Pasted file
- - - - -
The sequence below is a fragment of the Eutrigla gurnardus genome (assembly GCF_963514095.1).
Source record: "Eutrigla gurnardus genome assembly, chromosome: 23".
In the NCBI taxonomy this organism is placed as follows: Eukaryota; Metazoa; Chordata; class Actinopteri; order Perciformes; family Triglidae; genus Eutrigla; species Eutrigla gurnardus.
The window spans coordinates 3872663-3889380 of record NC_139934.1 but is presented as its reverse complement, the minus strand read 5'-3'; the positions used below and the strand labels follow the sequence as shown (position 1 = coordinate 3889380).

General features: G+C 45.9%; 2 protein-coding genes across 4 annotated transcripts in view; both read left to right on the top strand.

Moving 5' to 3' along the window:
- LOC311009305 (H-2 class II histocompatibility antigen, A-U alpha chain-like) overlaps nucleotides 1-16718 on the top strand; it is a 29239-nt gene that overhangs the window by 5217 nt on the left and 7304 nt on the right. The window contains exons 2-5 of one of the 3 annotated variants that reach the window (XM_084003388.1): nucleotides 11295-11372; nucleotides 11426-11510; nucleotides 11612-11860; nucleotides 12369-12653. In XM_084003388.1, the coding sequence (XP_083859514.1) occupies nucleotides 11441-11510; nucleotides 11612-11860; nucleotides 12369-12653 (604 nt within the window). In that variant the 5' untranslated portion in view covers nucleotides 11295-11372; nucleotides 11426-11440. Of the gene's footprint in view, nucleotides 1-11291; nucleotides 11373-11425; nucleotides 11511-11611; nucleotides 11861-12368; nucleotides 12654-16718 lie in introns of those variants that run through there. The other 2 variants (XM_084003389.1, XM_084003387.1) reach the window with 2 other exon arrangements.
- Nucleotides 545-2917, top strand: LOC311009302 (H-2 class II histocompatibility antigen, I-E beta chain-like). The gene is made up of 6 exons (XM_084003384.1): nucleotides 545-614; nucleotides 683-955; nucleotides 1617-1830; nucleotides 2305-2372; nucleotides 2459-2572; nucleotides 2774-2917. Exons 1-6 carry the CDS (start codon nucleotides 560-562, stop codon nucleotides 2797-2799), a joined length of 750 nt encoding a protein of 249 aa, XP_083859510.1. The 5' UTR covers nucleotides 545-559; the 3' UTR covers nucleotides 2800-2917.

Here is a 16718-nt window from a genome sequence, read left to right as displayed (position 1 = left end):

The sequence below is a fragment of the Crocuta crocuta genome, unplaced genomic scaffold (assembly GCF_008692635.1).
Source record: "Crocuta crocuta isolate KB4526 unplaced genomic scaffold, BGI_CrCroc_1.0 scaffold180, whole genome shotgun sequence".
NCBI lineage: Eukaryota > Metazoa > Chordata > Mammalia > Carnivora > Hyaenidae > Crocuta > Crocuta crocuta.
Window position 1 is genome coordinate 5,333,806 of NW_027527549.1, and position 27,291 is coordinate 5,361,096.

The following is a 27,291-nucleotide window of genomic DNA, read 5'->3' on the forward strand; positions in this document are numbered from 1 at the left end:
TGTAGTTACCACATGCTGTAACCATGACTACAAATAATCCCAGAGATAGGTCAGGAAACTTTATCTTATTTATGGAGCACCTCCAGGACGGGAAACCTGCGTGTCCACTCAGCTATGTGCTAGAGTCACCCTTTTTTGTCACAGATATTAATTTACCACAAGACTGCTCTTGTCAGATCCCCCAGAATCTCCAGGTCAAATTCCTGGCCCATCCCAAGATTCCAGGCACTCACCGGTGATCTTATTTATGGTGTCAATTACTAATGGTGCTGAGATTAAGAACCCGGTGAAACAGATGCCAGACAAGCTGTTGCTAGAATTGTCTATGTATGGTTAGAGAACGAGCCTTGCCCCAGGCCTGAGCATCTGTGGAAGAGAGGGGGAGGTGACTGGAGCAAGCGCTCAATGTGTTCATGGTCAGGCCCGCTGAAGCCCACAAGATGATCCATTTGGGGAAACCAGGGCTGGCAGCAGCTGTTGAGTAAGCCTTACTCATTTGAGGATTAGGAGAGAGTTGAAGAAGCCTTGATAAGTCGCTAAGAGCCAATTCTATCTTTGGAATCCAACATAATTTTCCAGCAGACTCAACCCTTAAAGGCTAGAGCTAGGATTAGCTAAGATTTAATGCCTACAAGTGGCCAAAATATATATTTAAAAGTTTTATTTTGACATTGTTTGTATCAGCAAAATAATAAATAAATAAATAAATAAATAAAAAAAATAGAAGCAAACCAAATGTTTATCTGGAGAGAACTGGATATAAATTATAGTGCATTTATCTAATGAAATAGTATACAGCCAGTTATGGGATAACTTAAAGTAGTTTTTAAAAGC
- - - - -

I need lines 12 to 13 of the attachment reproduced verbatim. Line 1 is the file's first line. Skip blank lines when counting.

NCBI lineage: Eukaryota > Metazoa > Chordata > Mammalia > Carnivora > Hyaenidae > Crocuta > Crocuta crocuta.
Window position 1 is genome coordinate 5,333,806 of NW_027527549.1, and position 27,291 is coordinate 5,361,096.